UK/Benacre: Farmers ‘are losing £29 on every lamb they sell’

Benacre sheep farmer Tim Crick with his flock of sheep and their lambs

Benacre sheep farmer Tim Crick with his flock of sheep and their lambs - Credit: Eastern Counties Newspapers

With lamb prices at their lowest for three years the situation for farmers has been made worse by rising production costs due to the extreme weather in 2012. Impacts from the new lamb-deforming disease Schmallenberg are also being felt with the spring lamb season about to get under way.

The National Farmers’ Union (NFU) is calling for retailers to demonstrate genuine commitment to their British suppliers and customers after a 22 % fall in the farmgate lamb price despite an increase in price on the supermarket shelves.

Tim Crick, who farms at Benacre, near Kessingland, will be selling up to 3,000 lambs over the next two or three months and if prices stay as they are, could see the amount he will get for them fall by nearly £90,000 compared to last year.

“It’s marginal anyway as it is,” he said. “It’s very serious if prices stay the way they are. When and if the euro rallies, who knows, hopefully that will help the situation. It’s one of the crucial factors. Otherwise, we are relying much more heavily on the home market and obviously need more support from the supermarkets.”

He added: “If it remains as it is, we will be losing money on every lamb we sell. That’s for sure.”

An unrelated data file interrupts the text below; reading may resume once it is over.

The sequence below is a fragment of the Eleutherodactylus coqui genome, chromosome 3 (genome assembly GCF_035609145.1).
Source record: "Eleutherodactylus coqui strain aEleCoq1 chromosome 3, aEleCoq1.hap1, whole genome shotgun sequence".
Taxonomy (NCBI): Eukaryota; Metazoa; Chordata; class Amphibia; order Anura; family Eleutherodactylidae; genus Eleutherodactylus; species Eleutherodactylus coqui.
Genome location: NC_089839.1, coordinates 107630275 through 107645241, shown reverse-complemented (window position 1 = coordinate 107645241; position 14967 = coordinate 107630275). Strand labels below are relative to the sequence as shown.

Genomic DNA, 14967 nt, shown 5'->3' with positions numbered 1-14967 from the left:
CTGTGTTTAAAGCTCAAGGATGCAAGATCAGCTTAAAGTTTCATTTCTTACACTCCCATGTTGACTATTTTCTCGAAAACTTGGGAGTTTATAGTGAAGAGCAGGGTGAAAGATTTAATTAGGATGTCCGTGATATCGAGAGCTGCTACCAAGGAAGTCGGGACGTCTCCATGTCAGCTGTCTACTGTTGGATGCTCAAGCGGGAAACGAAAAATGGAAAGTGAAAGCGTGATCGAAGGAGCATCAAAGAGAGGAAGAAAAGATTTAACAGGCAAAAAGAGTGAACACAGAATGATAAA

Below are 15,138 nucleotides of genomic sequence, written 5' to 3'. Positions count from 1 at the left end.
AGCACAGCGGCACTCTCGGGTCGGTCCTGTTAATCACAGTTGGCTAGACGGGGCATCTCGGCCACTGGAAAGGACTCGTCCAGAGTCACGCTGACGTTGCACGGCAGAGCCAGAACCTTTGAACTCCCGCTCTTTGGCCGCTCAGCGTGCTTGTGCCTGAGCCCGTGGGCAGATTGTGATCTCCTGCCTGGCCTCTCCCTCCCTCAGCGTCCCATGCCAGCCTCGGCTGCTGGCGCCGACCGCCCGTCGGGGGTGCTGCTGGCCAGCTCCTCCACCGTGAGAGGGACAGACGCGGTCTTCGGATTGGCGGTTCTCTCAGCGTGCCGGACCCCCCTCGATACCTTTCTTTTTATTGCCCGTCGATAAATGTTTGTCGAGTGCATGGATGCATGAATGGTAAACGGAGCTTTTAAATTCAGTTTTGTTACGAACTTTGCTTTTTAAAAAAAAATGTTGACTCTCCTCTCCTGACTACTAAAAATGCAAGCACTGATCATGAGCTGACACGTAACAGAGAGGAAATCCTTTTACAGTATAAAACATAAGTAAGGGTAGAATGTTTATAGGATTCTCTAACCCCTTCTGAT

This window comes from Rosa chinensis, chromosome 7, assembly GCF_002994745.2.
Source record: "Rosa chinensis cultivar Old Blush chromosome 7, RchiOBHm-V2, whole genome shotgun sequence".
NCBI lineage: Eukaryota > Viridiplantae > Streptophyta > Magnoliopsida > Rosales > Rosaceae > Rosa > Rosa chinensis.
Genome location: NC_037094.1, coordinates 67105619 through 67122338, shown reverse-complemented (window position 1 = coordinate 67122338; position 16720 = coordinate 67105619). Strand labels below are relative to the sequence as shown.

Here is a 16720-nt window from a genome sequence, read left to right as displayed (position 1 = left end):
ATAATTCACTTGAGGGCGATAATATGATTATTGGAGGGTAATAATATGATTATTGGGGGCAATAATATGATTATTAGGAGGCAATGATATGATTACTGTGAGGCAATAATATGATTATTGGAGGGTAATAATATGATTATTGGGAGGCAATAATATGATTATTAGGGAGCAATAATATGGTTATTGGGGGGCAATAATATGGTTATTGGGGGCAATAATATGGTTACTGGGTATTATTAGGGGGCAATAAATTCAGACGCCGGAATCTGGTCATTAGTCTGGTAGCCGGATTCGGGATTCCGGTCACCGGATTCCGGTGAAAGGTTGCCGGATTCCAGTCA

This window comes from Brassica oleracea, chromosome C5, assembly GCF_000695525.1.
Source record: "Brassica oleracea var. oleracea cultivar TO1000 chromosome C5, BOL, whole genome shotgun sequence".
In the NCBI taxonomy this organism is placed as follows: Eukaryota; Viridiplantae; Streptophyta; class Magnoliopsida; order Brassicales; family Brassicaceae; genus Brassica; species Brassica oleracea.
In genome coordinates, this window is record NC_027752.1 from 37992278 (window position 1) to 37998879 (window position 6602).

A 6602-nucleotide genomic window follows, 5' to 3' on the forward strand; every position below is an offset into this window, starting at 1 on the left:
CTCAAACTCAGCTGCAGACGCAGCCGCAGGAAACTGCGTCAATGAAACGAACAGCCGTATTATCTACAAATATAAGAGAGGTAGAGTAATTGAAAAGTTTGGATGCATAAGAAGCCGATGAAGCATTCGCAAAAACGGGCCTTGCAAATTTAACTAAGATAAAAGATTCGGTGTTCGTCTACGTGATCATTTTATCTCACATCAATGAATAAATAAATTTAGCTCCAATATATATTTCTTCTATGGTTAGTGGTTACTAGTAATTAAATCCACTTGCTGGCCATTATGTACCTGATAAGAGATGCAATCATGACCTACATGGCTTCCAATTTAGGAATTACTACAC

NFU livestock board chairman Charles Sercombe said: “Farmers are working hard to stay on top of a really tough situation but we are now faced with really challenging conditions on the world market while seeing a considerable reduction in the price that our own retailers pay. This isn’t helped by more imported cheaper lamb products on supermarket shelves. What puzzles me is that prices to consumers have remained high. Demand from consumers has also remained strong, so what’s happening; where is the money going?

“I want to see a thriving British lamb sector, crucial if we are to attract young people to work in our industry, so retailers have to start working more closely with their British lamb supply base to help meet some of the challenges being faced.

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“And we need our customers - the consumer - to reap some of the benefit too.”

With the EU promising to agree a Common Agricultural Policy (CAP) reform package in the coming months the NFU also stressed the importance of ensuing a fair deal to support English farmers. Figures show the farm price lost 10 % of its value in the last quarter.

“As CAP reform discussions continue we cannot ignore the fact that many sheep farmers are currently struggling to make ends meet in this new market-driven environment,” said Mr Sercombe. “Direct payments to farmers are currently a vital lifeline. The only way we can ride out the volatility of world markets. If this goes, many sheep farmers and their families face a very uncertain future indeed.”